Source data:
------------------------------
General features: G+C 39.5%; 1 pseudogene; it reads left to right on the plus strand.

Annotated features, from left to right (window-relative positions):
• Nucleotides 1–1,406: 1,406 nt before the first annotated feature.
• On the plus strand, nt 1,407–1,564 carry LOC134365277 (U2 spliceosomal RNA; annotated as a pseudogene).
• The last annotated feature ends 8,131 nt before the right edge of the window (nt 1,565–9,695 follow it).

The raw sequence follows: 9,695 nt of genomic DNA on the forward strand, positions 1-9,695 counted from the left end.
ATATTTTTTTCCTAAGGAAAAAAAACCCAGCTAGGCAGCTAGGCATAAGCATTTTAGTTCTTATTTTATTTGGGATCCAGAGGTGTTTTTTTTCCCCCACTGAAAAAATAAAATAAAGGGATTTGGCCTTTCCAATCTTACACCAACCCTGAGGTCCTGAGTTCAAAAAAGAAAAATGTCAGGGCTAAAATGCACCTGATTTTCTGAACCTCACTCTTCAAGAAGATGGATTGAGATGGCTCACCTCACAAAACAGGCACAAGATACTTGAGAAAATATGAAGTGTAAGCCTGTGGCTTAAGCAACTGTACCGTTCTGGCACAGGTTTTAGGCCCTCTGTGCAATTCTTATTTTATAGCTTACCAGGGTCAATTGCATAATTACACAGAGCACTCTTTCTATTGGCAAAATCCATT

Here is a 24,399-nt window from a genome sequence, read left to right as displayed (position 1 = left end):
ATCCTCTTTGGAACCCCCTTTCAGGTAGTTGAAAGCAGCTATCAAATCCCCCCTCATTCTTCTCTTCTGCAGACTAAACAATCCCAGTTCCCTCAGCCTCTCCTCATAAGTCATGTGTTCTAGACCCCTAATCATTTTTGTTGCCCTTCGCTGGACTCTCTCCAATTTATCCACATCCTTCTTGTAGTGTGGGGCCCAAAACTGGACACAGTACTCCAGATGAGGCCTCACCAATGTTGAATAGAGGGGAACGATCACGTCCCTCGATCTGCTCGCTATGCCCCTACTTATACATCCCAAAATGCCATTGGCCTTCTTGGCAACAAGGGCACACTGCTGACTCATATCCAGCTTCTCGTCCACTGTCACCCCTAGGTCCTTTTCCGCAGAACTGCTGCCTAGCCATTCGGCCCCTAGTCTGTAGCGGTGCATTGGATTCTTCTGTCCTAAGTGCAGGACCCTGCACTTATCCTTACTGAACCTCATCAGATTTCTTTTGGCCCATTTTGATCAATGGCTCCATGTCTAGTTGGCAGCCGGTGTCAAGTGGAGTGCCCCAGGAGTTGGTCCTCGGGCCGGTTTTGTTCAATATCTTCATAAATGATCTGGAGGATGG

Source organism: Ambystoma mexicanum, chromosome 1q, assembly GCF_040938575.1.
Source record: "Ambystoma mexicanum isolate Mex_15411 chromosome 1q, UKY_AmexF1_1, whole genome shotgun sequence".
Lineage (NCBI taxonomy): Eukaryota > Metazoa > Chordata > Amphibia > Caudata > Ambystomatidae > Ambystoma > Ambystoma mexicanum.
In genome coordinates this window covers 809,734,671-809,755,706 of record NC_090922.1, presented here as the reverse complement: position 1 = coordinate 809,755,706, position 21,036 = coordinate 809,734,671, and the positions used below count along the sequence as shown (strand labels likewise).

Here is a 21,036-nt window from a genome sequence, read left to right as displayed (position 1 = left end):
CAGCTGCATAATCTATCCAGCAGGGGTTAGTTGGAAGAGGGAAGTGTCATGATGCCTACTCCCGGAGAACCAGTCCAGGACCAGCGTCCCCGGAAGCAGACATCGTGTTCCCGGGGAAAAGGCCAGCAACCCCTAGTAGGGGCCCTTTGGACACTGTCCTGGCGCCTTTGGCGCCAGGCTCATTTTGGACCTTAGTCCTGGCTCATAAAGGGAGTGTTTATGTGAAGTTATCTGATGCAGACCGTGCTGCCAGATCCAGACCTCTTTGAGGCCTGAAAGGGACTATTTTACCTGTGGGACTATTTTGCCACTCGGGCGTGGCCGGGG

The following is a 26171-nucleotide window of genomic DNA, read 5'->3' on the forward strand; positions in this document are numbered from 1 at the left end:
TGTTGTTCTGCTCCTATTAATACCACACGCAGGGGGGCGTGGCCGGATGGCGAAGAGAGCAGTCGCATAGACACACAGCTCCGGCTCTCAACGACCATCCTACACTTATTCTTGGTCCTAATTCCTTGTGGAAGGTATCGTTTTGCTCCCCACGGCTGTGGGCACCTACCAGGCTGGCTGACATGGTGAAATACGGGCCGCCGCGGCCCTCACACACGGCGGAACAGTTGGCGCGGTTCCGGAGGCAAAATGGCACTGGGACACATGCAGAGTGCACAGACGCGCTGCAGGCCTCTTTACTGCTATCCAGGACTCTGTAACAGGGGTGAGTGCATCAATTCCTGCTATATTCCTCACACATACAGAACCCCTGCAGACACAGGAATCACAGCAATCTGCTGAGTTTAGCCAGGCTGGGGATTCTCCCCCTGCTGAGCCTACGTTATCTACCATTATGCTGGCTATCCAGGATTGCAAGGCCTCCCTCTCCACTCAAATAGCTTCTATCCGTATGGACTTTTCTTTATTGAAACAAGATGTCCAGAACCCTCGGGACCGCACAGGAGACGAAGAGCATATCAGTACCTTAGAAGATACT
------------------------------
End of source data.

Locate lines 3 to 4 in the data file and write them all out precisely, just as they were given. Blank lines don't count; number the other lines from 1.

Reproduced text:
• Nucleotides 1–1,406: 1,406 nt before the first annotated feature.
• On the plus strand, nt 1,407–1,564 carry LOC134365277 (U2 spliceosomal RNA; annotated as a pseudogene).